If the horse doesn’t seem to understand or you’re having difficulty coordinating to ask for the outside turn, walk across the pen and stand about two feet from the fence. Rather than run over you, the horse will change direction, usually to the outside. The next time, you may not have to go as far as the fence.
Don’t put yourself in a position where he’s likely to run into you. It’s a judgment call, and the actual distance varies with each horse.
The inside turn is a little trickier at first. To ask for an inside turn with the horse going to the left, move to where you’re about parallel to his withers and step back, increasing the distance between you and the horse. That invites him to turn toward you.
The first few times, he won’t know that you want him to turn. So you may have to step to the left, which will slow him down slightly. Then you’ll step back, inviting him to turn toward you.
He’s still likely to think “outside turn,” and begin to turn to the outside. You have to be pretty quick to tell him, “No, not that.” To do that, step to your right, so you can tell the tail to continue going forward. Basically, you want an inside turn or no turn.
Tell the horse to keep going, then ask for the inside turn again in several strides. If he turns to the inside, relax and let him complete the turn. If he tries an outside turn again, interrupt the turn as you did before, move him forward several more strides, and then ask again.
It may take several tries, but when the outside turn doesn’t work, eventually he’ll try an inside turn. When he does, relax so he knows that he did the right thing. If the horse doesn’t complete the turn (perhaps he just turns toward you), then gently shoo him forward into the new direction.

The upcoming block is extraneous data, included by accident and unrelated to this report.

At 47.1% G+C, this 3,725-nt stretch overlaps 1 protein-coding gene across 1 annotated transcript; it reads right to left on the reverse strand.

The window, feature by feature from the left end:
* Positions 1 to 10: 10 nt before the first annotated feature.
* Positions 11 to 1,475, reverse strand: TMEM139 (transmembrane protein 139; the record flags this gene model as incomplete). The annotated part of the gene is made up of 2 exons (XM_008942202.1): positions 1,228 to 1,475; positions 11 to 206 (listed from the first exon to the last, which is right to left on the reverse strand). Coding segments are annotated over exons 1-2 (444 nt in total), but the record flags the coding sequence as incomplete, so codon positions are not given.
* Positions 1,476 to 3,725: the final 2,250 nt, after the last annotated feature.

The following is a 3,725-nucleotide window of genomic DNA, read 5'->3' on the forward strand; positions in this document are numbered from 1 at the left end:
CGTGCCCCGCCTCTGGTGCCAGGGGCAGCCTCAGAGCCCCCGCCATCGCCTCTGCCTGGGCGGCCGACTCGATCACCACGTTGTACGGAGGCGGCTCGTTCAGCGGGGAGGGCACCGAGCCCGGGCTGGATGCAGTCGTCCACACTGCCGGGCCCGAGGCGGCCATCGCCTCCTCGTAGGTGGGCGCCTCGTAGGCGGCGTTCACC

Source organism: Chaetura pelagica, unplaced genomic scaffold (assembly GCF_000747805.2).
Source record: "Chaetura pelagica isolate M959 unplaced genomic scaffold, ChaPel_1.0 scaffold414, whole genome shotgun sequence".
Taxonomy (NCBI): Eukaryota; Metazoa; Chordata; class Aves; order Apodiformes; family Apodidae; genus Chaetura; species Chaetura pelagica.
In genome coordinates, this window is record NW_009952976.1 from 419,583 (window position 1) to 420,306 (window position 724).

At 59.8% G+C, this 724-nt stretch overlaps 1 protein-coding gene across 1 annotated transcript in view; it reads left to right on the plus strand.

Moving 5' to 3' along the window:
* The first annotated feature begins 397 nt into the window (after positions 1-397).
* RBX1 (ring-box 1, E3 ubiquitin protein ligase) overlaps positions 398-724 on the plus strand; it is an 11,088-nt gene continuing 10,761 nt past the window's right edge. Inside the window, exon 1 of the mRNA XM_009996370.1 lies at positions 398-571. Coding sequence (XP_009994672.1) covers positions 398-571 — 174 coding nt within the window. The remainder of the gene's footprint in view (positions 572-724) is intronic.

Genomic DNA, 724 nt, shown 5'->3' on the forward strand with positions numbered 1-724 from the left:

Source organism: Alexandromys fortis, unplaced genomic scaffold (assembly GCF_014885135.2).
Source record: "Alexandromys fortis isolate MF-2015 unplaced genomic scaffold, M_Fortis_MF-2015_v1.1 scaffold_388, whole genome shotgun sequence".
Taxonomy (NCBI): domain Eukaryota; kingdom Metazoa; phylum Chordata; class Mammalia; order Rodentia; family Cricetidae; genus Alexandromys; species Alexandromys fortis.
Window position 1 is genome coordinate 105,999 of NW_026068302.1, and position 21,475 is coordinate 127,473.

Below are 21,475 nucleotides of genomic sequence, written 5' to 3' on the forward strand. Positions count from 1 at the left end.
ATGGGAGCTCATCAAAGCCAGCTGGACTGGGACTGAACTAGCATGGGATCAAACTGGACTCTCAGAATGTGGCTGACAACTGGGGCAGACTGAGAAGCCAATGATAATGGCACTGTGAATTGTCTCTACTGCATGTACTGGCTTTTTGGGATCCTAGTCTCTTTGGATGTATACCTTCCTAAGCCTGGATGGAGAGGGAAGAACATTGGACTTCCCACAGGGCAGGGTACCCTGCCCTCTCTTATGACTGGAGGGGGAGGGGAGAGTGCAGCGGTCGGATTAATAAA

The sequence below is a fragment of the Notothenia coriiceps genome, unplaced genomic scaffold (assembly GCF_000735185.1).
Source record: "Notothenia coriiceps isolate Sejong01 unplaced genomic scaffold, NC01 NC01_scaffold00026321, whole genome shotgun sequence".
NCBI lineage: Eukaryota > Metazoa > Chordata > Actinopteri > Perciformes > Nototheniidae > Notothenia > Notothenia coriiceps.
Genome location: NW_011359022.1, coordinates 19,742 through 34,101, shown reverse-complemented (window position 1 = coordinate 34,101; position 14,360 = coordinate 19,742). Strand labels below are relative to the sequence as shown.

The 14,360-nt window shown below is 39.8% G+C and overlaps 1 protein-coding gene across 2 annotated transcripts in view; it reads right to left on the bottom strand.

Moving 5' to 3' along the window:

It will be normal for him to be confused for a few minutes, but the quicker you can let the horse know that you don’t want an outside turn, the sooner he’ll think of making an inside turn instead. If you miss, don’t worry about it and just try again. No one pass is critical.
In the Real World
Now that you know three things to ask of the horse, you can put those to work, whether you have a round pen or not. Practice asking him to step forward, even if you are just in his stall. If you’ve taught him the go forward cue, then ask him to go forward, using your body language and not a whip.
Remember that we just want a few steps, which will tell us that the horse understood the cue. Then, instead of pulling his lead rope to tell him to step forward, you can use body language. With practice, it will look like he’s reading your mind.
For the turns, use a fence to help you, but realize you’ll have less influence on your horse than if he was in a round pen. When your horse is loose in a pasture, for instance, get him to take one or two steps in the correct direction. Think about how you’d “head him off at the pass” if he had gotten loose and you didn’t want him to go down your driveway. You’d look at his nose, and your body language would tell him, “Turn back to the barn.” That will earn you an outside turn.
Of course, we don’t recommend you turn your horse loose in the driveway. That’s just an example to get you thinking. You could approximate that situation in some safe, controlled setting, such as a small corral.
The outside turn is really important for keeping us safe. Imagine yourself trying to bring a horse in from the field, but his buddies all have something to say. That can be a dangerous situation. But if you had developed control of each buddy so you could tell them to turn away-before they got into a crowd-you could keep yourself and the horse you were leading out of trouble.
Or perhaps you’re walking in the pasture with a little child. Wouldn’t it be great to be able to tell your horse to give you a little more space?
And what about that inside turn? What will that do for you? Plenty. When you’re in the barn aisle, how cool would it be to kiss to your horse and have him turn his nose toward you as if to say, “You rang?” How cool would it be to go into the pasture and have the same thing happen, and then to teach him to come to you on cue?
Play with the three signals, remembering to talk specifically to the horse’s tail or nose. With just a little consistency, you’ll be amazed how much your horse will look to you for direction. It’s really fun.